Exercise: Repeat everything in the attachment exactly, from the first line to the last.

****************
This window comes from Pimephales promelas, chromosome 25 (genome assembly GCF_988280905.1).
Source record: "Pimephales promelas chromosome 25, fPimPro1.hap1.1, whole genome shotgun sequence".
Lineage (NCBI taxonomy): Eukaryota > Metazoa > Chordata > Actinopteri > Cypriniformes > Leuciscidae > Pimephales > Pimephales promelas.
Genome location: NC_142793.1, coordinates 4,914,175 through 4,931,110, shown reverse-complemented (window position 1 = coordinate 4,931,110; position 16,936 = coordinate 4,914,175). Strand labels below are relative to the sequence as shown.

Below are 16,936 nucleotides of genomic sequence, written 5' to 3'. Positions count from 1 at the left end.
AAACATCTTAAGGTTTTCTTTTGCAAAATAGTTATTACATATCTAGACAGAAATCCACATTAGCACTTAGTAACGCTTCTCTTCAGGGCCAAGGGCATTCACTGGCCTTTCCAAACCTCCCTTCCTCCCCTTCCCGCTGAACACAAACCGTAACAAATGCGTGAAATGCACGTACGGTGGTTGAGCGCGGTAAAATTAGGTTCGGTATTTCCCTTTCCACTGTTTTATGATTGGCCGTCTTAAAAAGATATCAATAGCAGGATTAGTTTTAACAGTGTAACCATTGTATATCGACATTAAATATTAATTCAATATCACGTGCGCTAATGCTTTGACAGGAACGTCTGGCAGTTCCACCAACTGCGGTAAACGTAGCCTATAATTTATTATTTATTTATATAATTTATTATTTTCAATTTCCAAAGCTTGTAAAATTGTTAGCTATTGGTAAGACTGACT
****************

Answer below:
This window comes from Pimephales promelas, chromosome 25 (genome assembly GCF_988280905.1).
Source record: "Pimephales promelas chromosome 25, fPimPro1.hap1.1, whole genome shotgun sequence".
Lineage (NCBI taxonomy): Eukaryota > Metazoa > Chordata > Actinopteri > Cypriniformes > Leuciscidae > Pimephales > Pimephales promelas.
Genome location: NC_142793.1, coordinates 4,914,175 through 4,931,110, shown reverse-complemented (window position 1 = coordinate 4,931,110; position 16,936 = coordinate 4,914,175). Strand labels below are relative to the sequence as shown.

Below are 16,936 nucleotides of genomic sequence, written 5' to 3'. Positions count from 1 at the left end.
AAACATCTTAAGGTTTTCTTTTGCAAAATAGTTATTACATATCTAGACAGAAATCCACATTAGCACTTAGTAACGCTTCTCTTCAGGGCCAAGGGCATTCACTGGCCTTTCCAAACCTCCCTTCCTCCCCTTCCCGCTGAACACAAACCGTAACAAATGCGTGAAATGCACGTACGGTGGTTGAGCGCGGTAAAATTAGGTTCGGTATTTCCCTTTCCACTGTTTTATGATTGGCCGTCTTAAAAAGATATCAATAGCAGGATTAGTTTTAACAGTGTAACCATTGTATATCGACATTAAATATTAATTCAATATCACGTGCGCTAATGCTTTGACAGGAACGTCTGGCAGTTCCACCAACTGCGGTAAACGTAGCCTATAATTTATTATTTATTTATATAATTTATTATTTTCAATTTCCAAAGCTTGTAAAATTGTTAGCTATTGGTAAGACTGACT